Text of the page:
Covid-19 deaths in Italian hospitals are today increasing at maximum rate and significant numbers will continue to die until at least mid-April

March 31, 2020

A new report on Covid-19 data up to March 30 from Italy, prepared by an Italian expert for the European Society of Anaesthesiology (ESA), says that the number of daily deaths in Italian hospitals is today still accelerating at the maximum rate, and significant numbers of deaths in hospital are likely to continue until at least mid-April and could go on until early June. The report is by Davide Manca, Professor of Process Systems Engineering at Politecnico di Milano, Milan, Italy.

The data suggest that the increase in numbers of patients in intensive care (ICU) in both the Lombardy region and Italy as a whole are likely to have peaked, but that numbers of deaths in hospital will continue to increase at the maximum rate for several days to come.

March 31, 2020, is classed as day 39 of the pandemic in Italy, with day 1 classed as February 22. For deaths, it is important to note that patients dying now and during the days to come were mostly infected around two weeks ago. Models identify the maximum daily increase of deaths in hospital as being likely to occur during days 36-40 (that is March 28- April 1) in Lombardy and days 36-41 (March 28-April 2) in Italy.

Professor Manca has explored two different modelling techniques called logistic and Gompertz modelling to prepare his report. According to the more optimistic logistic model, 98% of total expected deaths in hospital would have occurred in both Lombardy and Italy by April 15. Conversely, the more pessimistic Gompertz model predicts 98% of deaths to occur by June 3 in Lombardy and by June 4 in Italy.

For the number of patients in ICU, the data show the day of maximum increase was reached at Day 22 (15 March) in Lombardy and Day 25 (18 March) in Italy. "The difference between Lombardy and Italy is due to the social-distancing measures adopted first in Lombardy and then all over the country. Every day counted," explains Professor Manca.

In the past few days, the number of patients in ICU has increased by less than 10 persons per day in Lombardy, due to its intensive care units being filled to capacity. Across Italy (including the South and Central regions), the number of patients in ICU has increased by 50-75 patients per day in recent days, compared with a much steeper increase of 180 to 240 patients per day across the period 13 to 23 March. It is important to remember, says Prof Manca, that space in ICU becomes available as patients recover and are discharged, or sadly die from Covid-19. Also, more ICU capacity is being created in Italy as the pandemic progresses.

"We expect to reach the date on which there will be little or no further increase of Covid-19 patients in ICU to be around day 45 (April 6) in Lombardy and day 47 (April 8) in Italy. The data suggest that numbers of patients in intensive care should begin to fall across Lombardy and Italy after these dates, depending on the continued implementation and enforcement of Italy's strict quarantine measures," says Professor Manca.

The new report contains several additional observations from the data:

ESA (European Society of Anaesthesiology)

Related Intensive Care Articles from Brightsurf:

Hospital COVID-19 risk lowest among intensive care staff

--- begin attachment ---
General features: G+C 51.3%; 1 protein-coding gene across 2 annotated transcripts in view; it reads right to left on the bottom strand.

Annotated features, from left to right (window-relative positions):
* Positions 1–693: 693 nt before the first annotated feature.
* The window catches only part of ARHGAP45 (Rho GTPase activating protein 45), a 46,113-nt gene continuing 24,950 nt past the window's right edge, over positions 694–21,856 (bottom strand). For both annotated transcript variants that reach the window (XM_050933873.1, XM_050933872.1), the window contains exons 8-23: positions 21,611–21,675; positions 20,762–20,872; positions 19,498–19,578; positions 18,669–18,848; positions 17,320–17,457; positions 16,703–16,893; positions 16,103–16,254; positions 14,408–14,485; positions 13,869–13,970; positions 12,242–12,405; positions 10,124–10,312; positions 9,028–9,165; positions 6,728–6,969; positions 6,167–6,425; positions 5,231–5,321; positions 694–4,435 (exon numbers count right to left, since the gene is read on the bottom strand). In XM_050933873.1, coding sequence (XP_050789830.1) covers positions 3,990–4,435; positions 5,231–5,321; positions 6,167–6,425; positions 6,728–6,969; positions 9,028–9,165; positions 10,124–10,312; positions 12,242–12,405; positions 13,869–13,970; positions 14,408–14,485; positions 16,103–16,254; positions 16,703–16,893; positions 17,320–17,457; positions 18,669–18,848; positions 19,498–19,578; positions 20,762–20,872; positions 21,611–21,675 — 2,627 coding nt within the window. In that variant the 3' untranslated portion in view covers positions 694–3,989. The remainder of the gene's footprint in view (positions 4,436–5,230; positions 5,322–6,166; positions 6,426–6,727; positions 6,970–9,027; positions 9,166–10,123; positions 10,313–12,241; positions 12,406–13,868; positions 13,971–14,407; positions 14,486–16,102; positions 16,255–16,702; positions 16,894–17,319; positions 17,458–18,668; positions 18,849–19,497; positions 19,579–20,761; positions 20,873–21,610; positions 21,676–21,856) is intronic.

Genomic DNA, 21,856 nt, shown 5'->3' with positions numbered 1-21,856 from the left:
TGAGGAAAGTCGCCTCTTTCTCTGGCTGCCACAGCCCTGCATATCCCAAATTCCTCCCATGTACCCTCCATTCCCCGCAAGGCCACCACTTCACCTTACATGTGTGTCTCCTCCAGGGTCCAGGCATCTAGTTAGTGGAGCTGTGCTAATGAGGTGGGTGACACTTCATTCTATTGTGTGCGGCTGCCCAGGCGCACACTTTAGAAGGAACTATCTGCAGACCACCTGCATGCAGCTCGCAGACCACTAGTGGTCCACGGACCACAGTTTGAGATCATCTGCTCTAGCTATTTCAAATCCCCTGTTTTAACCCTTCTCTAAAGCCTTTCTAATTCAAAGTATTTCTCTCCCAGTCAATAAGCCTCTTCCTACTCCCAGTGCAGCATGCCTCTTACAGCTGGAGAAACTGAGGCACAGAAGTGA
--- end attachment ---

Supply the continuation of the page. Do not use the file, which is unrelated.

Contrary to expectations, the risk of COVID-19 infection among hospital staff at the height of the coronavirus pandemic was lowest among intensive care clinicians, reveals a study of one major UK medical centre, published in the journal Thorax.

Muscle weakness in patients in intensive care: Potential approach to treatment
Critical Illness Myopathy (CIM) has taken on a new relevance as a result of the Corona virus.

Pregnant women with COVID-19 may more likely need intensive care and give birth early
Pregnant women seen in hospitals with covid-19 are less likely to show symptoms, and seem to be at increased risk of needing admission to an intensive care unit than non-pregnant women of similar age, finds a study published by The BMJ today.

Many children in intensive care may not be getting rehabilitation therapy, study shows
Adult patients in hospital intensive care units (ICUs) are often given rehabilitation therapy and urged to keep mobile from an early point in their hospital stays.

Cognitive impairment after intensive care linked to long-lasting inflammation
People who have been treated in intensive care commonly suffer from residual cognitive impairment, but the reason for this is unknown.

New guidelines for hepatic failure in the intensive care unit
For critical care specialists, hepatic failure poses complex challenges unlike those of other critical illnesses.

Trial suggests babies in intensive care can be better protected from parental bacteria
Now, a Johns Hopkins Medicine research team reports it has developed and tested a relatively simple strategy for reducing the chance of parents exposing their babies in the NICU to one of the most commonly diagnosed and potentially deadly microbial scourges in a hospital: Staphylococcus aureus.

Artificial intelligence-based algorithm for intensive care of traumatic brain injury
A recent Finnish study, published in Scientific Reports, presents the first artificial intelligence (AI) based algorithm that may be utilized in the intensive care unit for treating patients with severe traumatic brain injury.

Once scarce, neonatal intensive care proliferates
Is NICU care being driven by medical need or competition?

Flu vaccine reduces risk of dying for elderly intensive care patients
An influenza vaccine does not just work when it comes to influenza.

Read More: Intensive Care News and Intensive Care Current Events is a participant in the Amazon Services LLC Associates Program, an affiliate advertising program designed to provide a means for sites to earn advertising fees by advertising and linking to